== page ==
Friday, December 4, 2009

SAUNDARANANDA 15.41: In the Flux of Samsara

tasmaaj jNaati-vitarkeNa
mano n' aaveShTum arhasi
vyavasthaa n' aasti saMsaare
sva-janasya janasya ca

= = = - - = = -
- = = = - = - -
- = = = - = = =
- - = - - = - -

15.41
With thoughts about close relatives, therefore,

You should not obsess the mind.

There is no abiding difference, in the flux of samsara,

Between one's own people and people in general.


COMMENT:
Who is a person's nearest and dearest? For around the first nine months after our conception, it is invariably our mother. But once we are born nearness and dearness of relatives becomes a relative matter: in the flux of samsara, all is subject to change and all is but a woven web of guesses -- all, that is, except the inevitability of sickness, aging and death.

In the flux of samsara, the oil price goes up and a noisy factory becomes very quiet.

In the flux of samsara, a quiet place where I am sitting is invaded by a passing airplane or by sound vibrations from the engine of a neighbour's car being warmed up, for an unduly long time, on a frosty morning.

When quiet that I was enjoying is invaded by noise, my confused human feeling -- the power of which I am supposed to be thwarting through practice of integrity -- tends to include hatred of people in general.

Of course, I shouldn't be like this. I shouldn't be wrong like this. After all these years of sitting, how come I am still Mr. Angry? Surely, I shouldn't still be wrong like this.


Yes, there it is again: the first idea to be given up, the idea of being right.

Even when my feeling is confused, there is no need for my thinking to be confused in regard to rule number one, which is that, in this work of accepting and using the self, being wrong is the best friend we have got.


EH Johnston:
Therefore do not let your mind be obsessed with thoughts of kinsfolk; for there is no permanent distinction in the cycle of existence between kinsfolk and strangers.

Linda Covill:
So don't let distractions about your family invade your mind, since in samsara there is no abiding difference between family and stranger.

VOCABULARY:
tasmaat: ind. from that , on that account , therefore
jNaati: m. near relation, kinsman
vitarkeNa = inst. sg. vitarka: m. conjecture , supposition , guess , fancy , imagination , opinion

manaH (acc. sg.): mind
na: not
aaveShTum = inf. aa-√ veShT: to spread over
aa: (as prefix) near, towards
√ veShT: to wind or twist round ; to adhere or cling to (loc.)
arhasi: you should

vy-avasthaa: f. (from vy-ava-√sthaa) respective difference; abiding in one place , steadiness ; fixity , perseverance , constancy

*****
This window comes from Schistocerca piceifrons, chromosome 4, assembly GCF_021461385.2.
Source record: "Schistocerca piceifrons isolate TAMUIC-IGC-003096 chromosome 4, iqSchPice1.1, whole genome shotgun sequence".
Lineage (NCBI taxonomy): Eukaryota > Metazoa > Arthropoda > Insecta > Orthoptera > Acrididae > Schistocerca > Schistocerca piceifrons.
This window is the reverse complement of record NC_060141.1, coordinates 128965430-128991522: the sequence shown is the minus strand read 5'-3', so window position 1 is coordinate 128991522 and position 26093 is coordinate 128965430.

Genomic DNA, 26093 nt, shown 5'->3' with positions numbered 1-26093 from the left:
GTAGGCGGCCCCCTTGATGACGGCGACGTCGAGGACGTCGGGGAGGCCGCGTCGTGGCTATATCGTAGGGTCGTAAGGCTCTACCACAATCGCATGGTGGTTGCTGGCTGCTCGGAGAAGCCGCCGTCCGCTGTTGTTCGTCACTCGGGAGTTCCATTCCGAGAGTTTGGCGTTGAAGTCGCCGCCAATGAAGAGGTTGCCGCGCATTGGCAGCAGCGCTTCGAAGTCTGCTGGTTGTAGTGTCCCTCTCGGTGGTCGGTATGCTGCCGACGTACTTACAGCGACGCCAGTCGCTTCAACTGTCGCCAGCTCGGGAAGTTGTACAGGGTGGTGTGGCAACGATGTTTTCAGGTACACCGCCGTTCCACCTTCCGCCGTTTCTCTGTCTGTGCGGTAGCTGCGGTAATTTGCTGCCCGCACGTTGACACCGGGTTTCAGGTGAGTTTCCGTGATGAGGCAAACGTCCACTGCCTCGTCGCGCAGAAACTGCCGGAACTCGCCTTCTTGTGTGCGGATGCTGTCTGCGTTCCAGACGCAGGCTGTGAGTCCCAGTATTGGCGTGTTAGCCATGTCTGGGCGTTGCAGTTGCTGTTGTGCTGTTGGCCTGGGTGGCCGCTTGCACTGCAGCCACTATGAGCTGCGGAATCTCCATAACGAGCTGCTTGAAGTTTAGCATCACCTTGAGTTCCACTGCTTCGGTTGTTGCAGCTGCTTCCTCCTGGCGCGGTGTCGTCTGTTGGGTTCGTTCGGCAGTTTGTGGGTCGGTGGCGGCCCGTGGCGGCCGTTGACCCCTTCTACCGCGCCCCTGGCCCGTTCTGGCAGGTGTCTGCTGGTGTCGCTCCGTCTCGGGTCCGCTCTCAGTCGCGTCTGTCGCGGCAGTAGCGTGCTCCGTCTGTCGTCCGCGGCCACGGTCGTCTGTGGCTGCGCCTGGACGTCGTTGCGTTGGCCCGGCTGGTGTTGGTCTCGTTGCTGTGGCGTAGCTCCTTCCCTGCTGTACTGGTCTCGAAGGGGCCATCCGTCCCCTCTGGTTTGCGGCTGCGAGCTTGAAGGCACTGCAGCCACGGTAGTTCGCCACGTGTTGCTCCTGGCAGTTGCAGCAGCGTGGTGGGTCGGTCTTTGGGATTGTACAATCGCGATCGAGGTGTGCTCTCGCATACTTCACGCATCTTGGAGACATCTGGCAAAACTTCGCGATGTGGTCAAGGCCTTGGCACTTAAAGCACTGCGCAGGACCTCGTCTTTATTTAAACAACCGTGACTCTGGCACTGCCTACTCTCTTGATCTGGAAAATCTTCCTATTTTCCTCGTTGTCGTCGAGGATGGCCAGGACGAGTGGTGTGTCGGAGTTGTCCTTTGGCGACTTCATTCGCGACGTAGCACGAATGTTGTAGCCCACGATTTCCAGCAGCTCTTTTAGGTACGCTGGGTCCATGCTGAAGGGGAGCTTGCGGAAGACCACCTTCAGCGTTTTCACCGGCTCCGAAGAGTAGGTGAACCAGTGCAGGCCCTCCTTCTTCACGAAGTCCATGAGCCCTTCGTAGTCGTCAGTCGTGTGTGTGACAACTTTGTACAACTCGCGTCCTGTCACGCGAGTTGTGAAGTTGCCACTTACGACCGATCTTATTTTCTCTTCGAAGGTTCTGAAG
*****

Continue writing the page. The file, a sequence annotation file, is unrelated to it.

vy-ava-√sthaa: to go apart , separate from; to differ respectively
n' aasti: there is not
saMsaare = loc. saMsaara: course , passage , passing through a succession of states , circuit of mundane existence

sva-janasya = gen. sg. sva-jana: m. a man of one's own people , kinsman
janasya = gen. sg. jana: m. a person
ca: and

6 comments:

Jordan said...

Hi Mike, Glad my RSS feed seems to be working again.
On a note related to todays post, after a bit of one of my tirades yesterday morning my wife called me 文句
monk. Then she seemed to have an epiphany later when she said Gutama and Dogen were 文句 monks too. At least I'm in good company.

Mike Cross said...

Hi Jordan,

Somebody today gave me a donation, of which I don't feel at all worthy. What kind of beggar am I?

On top of that your comment gives further cause for reflection.

Shaving our head, struggling every day to penetrate the words of the Buddha as recorded by ancestors like Ashvaghosha and Dogen, and sitting every morning wrapped in a robe: in those respects, I agree, we are in good company.

If I called myself, as some do, "a lay monk," though, it might be a contradiction in terms. It might be just another idea to be given up.

At the same time, receiving a donation also shakes up my idea of who I am -- an idea I am probably not even aware of, until an incredibly generous donor comes along and shakes it up.

In the end, who are we?

Speaking for myself, I don't know.

All the best,

Mike

Jordan said...

I have family visiting from Texas, they bring tidings from all of their neighbors and friends, they will talk about one of these folks, and say and this person is grateful for your [military]service, and so and so said make sure you tell him to thanks for his service and so on.

It feels awkward every time. Some times I'll say something smart back such as "Thank you for paying your taxes."

The last for years I've spent sitting stateside not deploying with the kids. Thats my Idea of serving that I have to give up to truly accept the gratitude of others.

I only know you from your writing here, and the noble effort that comes across my screen each morning alone is enough for me to say to you, Mike: I'm grateful for your efforts. I'm glad that someone with deeper pockets than mine recognized that as well.

Mike Cross said...

Thank you, Jordan.

warby said...

Hi Mike
Sorry to butt into the conversation here but what excellent news that you have a handsome donation. Congratulations to you and this person. From what you have written of your past experiences it is fitting that you would receive some real gold in hand. So the translation continues to benefit
everyone and Mike gets an infusion
to keep the spirits up and the pen moving.
That's Good Holidays!
Warren

Mike Cross said...

Hi Warren,

To let Ashvaghosha's gold shine through, untainted by my own idea, is the challenge.I'm rarely happy with what I write by way of commnentary, but I hope that in spite of me there is real value in the translation part.

All the best,

Mike